Stagecraft: Book: Performance
You’ve gotta love Annie, one of the most perfectly paced & melody packed musicals of the modern era. Created for Broadway in the 70s by Charles Strouse (music), Martin Charnin (lyrics) & Thomas Meehan (book), it was based on the adventures of ‘Little Orphan Annie,’ a 20th daily comic strip set in New York. So is Annie, but Guys & Dolls it definitely isn’t. There’s not much of the city at all – only one sing ‘NYC’ giving us any geographical pointers. But the story is timeless, & could be set in any major city of the modern world. Annie is an eleven year old foundling, but one of some spunk. Taken in one christmas by the billionaire Oliver Warbucks, the story revolves around Annies search for her parents & Oliver’s attempts to adopt her, which are challenged by the Miss Hannigan – the orphanage boss – & her scoundrel of a brother, Rooster, hell-bent on the $50,000 offered by Warbucks to the real parents of Annie. Around this fun & cutely fantastic plot are a number of classic tunes, such as ‘Its a Hard Knock Life’, & the eternal ear-worming, still singing it as I write this, ‘Tomorrow.’ This last number is of course the musicals leibmotif, & one particular reprise encompasses the essence of Annie – its when she finds herself with President Rooseveldt & manages – through the media of song & dance – to lift America out of the Depression and inspire Roosevelt’s New Deal (The Sun Will Come Out Tomorrow…)
This particular revival has been brought to us by Nikolai Foster, artistic director of Curve in Leicester, & you can feel the love of the Annie musical he must have, for his version is truly a joy to watch. Five years after its first appearance at the West Yorkshire Playhouse, of its birth Foster told the Mumble, “like a lot of people, I’d vaguely been aware of Annie & had the view that it was saccharine-soaked with all these moppets dancing around doing jazz-handy stuff. I hadn’t given it the attention or respect that it deserved. Then about five years ago, I was rehearsing a production of Kes at the Liverpool Playhouse & there was a touring production of Annie playing at the Liverpool Empire. I though it’d be a bit of a laugh, however it was very clear that this was an incredibly well-structured, intelligent, socially relevant piece of writing. I felt so stupid that this brilliant Broadway musical had passed me by.”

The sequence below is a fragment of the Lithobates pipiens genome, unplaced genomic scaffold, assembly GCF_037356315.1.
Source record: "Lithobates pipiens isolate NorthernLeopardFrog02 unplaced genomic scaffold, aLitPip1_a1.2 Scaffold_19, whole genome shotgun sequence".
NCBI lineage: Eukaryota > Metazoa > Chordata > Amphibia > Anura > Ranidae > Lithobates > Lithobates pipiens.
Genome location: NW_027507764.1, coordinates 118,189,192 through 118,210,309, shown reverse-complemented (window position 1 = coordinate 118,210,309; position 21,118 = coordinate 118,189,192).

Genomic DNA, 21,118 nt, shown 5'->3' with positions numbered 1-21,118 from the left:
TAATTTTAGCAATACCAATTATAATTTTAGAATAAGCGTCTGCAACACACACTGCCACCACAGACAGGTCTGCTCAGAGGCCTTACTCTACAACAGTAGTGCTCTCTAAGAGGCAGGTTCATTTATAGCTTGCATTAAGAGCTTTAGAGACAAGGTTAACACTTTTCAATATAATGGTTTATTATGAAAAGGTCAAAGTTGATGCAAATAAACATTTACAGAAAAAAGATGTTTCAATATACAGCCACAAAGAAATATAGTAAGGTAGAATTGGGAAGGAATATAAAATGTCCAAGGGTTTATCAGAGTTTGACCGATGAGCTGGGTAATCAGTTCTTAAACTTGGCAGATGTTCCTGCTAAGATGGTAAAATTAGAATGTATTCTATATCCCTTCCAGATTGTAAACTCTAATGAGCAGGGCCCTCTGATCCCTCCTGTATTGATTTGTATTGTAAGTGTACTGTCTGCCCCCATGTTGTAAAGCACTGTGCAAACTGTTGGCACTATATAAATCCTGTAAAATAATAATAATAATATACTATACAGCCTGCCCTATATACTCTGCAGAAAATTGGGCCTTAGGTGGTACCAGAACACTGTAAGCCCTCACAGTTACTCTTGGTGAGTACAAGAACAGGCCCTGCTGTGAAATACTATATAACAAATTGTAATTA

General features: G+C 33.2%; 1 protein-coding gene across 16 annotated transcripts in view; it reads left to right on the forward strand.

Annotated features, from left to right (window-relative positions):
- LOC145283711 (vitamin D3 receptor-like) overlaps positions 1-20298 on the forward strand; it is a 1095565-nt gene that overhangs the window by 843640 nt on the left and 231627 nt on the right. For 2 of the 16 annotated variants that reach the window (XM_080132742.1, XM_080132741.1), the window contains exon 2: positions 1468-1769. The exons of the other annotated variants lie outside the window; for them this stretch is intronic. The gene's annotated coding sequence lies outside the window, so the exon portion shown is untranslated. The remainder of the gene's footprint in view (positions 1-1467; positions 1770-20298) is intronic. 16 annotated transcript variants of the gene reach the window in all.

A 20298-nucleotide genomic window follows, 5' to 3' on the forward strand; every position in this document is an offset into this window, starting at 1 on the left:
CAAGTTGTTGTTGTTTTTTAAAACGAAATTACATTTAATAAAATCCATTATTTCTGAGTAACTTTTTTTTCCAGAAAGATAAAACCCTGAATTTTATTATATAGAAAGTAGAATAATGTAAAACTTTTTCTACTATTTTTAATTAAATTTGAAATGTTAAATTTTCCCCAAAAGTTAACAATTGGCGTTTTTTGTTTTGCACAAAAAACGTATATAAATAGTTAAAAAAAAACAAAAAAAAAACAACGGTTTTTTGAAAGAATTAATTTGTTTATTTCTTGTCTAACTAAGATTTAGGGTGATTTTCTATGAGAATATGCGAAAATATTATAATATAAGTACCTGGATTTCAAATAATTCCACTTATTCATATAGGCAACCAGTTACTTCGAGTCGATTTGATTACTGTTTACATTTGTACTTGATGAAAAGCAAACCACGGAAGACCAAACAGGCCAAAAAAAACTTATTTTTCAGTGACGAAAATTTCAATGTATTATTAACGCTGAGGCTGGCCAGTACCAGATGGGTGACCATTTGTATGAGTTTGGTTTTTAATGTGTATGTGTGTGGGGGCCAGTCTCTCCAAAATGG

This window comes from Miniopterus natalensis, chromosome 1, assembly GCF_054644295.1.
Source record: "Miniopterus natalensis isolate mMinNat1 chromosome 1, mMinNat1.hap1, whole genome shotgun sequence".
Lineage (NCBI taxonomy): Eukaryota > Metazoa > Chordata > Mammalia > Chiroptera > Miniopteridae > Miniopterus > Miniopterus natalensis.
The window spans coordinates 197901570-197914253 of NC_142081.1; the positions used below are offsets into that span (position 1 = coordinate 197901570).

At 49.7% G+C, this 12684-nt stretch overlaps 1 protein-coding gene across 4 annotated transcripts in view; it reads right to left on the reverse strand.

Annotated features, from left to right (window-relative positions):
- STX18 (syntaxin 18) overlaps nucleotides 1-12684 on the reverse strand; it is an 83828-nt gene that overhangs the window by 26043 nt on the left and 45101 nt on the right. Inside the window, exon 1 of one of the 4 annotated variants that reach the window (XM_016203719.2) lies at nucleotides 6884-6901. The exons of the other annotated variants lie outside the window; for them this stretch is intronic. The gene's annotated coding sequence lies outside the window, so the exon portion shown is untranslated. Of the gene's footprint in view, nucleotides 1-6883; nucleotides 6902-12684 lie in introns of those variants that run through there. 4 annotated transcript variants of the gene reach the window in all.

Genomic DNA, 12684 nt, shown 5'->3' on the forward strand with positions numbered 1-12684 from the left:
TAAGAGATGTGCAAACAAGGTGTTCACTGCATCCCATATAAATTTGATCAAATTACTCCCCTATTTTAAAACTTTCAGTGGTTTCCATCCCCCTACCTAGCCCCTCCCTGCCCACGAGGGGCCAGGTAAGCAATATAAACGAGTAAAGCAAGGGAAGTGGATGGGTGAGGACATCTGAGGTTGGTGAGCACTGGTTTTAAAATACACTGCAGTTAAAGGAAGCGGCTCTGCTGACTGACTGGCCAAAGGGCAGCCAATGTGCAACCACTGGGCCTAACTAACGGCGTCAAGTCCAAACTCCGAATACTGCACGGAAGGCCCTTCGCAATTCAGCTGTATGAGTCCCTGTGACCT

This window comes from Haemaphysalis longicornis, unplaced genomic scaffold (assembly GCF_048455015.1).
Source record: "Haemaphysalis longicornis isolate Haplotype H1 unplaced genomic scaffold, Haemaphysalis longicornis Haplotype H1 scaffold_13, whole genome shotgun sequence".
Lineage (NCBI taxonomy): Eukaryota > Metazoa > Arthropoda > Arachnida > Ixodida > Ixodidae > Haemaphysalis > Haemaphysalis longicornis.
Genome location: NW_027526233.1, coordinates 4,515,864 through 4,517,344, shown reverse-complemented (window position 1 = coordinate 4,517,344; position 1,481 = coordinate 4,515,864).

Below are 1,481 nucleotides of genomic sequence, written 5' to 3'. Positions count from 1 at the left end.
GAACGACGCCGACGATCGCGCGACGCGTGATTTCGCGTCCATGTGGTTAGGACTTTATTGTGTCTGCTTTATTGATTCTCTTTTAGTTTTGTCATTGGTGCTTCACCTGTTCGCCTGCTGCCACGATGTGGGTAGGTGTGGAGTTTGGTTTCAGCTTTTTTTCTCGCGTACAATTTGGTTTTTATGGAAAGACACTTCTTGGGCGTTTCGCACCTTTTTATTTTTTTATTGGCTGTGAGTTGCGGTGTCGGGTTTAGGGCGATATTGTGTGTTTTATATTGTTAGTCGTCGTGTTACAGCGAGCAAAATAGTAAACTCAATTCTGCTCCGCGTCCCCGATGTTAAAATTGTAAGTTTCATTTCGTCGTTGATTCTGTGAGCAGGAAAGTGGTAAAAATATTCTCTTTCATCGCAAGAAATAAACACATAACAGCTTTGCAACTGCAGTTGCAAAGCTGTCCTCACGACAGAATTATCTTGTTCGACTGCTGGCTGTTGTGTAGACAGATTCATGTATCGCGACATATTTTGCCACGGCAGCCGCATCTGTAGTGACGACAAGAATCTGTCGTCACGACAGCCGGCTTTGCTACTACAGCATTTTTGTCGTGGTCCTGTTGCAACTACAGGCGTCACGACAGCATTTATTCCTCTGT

As for last night’s performance, I was like a massive big kid loving every minute of it. Elaine C Smith was superb, pure comedy timing from a quality comic.Her battle with Annie – one of personality versus power – was highly entertaining. Annie was irrepressible, a multi-talented lassie who, despite being dwarfed on stage by the old uns, dwarfed them all with her sheer ability. She will be a massive star, this one, if she avoids the many teenage pitfalls of our modern age. Saying that, Jonny Fines, as Rooster, was class – oozing cool & dancing like Hermes on the winds he was an addictive spectacle indeed. There was also Sandy the dog who darted across the stage with accurate & startling regularity, & the six little lady orphans, despite their scruffy attire, gave vivacious performances &, my god, the whole was just bloody brilliant. A cross-generational, cross-status, multi-faceted crystal of a musical, Annie, & in particular this Annie, are a must watch for us all.
Reviewer : Damo Bullen